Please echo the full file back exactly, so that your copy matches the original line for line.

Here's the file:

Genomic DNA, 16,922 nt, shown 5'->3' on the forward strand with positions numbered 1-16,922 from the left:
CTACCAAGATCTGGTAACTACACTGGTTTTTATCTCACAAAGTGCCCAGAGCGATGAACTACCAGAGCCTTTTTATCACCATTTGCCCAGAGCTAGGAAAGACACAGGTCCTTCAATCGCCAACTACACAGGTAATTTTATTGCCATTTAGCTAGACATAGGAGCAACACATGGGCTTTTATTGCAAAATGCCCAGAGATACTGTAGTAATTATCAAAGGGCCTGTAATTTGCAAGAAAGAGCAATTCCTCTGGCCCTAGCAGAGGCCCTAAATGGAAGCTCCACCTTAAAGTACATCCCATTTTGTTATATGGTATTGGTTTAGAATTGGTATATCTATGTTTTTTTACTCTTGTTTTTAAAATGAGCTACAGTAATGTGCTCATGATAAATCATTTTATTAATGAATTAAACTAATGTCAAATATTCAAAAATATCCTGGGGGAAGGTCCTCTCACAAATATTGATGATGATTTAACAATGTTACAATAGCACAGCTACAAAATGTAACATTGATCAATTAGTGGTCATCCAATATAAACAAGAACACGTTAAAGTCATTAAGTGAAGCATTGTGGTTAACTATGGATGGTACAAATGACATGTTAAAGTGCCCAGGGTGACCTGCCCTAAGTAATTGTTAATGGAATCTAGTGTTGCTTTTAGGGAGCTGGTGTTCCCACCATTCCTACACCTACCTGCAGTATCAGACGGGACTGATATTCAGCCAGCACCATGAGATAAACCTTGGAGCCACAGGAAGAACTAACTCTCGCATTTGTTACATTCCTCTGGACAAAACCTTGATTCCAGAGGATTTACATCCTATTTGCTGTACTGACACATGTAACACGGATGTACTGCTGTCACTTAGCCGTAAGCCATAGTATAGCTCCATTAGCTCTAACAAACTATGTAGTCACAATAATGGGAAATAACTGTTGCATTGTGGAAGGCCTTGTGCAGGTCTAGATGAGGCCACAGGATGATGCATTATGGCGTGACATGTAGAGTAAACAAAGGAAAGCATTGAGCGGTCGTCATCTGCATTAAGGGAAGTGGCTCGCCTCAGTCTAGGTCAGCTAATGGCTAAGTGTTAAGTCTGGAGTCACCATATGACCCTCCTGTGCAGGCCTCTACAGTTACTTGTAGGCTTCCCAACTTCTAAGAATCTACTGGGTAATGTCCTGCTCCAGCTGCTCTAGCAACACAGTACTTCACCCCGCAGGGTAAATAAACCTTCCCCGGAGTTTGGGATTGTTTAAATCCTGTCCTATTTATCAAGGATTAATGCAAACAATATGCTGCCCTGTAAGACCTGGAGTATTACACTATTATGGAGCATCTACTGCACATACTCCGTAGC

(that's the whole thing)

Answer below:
Genomic DNA, 16,922 nt, shown 5'->3' on the forward strand with positions numbered 1-16,922 from the left:
CTACCAAGATCTGGTAACTACACTGGTTTTTATCTCACAAAGTGCCCAGAGCGATGAACTACCAGAGCCTTTTTATCACCATTTGCCCAGAGCTAGGAAAGACACAGGTCCTTCAATCGCCAACTACACAGGTAATTTTATTGCCATTTAGCTAGACATAGGAGCAACACATGGGCTTTTATTGCAAAATGCCCAGAGATACTGTAGTAATTATCAAAGGGCCTGTAATTTGCAAGAAAGAGCAATTCCTCTGGCCCTAGCAGAGGCCCTAAATGGAAGCTCCACCTTAAAGTACATCCCATTTTGTTATATGGTATTGGTTTAGAATTGGTATATCTATGTTTTTTTACTCTTGTTTTTAAAATGAGCTACAGTAATGTGCTCATGATAAATCATTTTATTAATGAATTAAACTAATGTCAAATATTCAAAAATATCCTGGGGGAAGGTCCTCTCACAAATATTGATGATGATTTAACAATGTTACAATAGCACAGCTACAAAATGTAACATTGATCAATTAGTGGTCATCCAATATAAACAAGAACACGTTAAAGTCATTAAGTGAAGCATTGTGGTTAACTATGGATGGTACAAATGACATGTTAAAGTGCCCAGGGTGACCTGCCCTAAGTAATTGTTAATGGAATCTAGTGTTGCTTTTAGGGAGCTGGTGTTCCCACCATTCCTACACCTACCTGCAGTATCAGACGGGACTGATATTCAGCCAGCACCATGAGATAAACCTTGGAGCCACAGGAAGAACTAACTCTCGCATTTGTTACATTCCTCTGGACAAAACCTTGATTCCAGAGGATTTACATCCTATTTGCTGTACTGACACATGTAACACGGATGTACTGCTGTCACTTAGCCGTAAGCCATAGTATAGCTCCATTAGCTCTAACAAACTATGTAGTCACAATAATGGGAAATAACTGTTGCATTGTGGAAGGCCTTGTGCAGGTCTAGATGAGGCCACAGGATGATGCATTATGGCGTGACATGTAGAGTAAACAAAGGAAAGCATTGAGCGGTCGTCATCTGCATTAAGGGAAGTGGCTCGCCTCAGTCTAGGTCAGCTAATGGCTAAGTGTTAAGTCTGGAGTCACCATATGACCCTCCTGTGCAGGCCTCTACAGTTACTTGTAGGCTTCCCAACTTCTAAGAATCTACTGGGTAATGTCCTGCTCCAGCTGCTCTAGCAACACAGTACTTCACCCCGCAGGGTAAATAAACCTTCCCCGGAGTTTGGGATTGTTTAAATCCTGTCCTATTTATCAAGGATTAATGCAAACAATATGCTGCCCTGTAAGACCTGGAGTATTACACTATTATGGAGCATCTACTGCACATACTCCGTAGC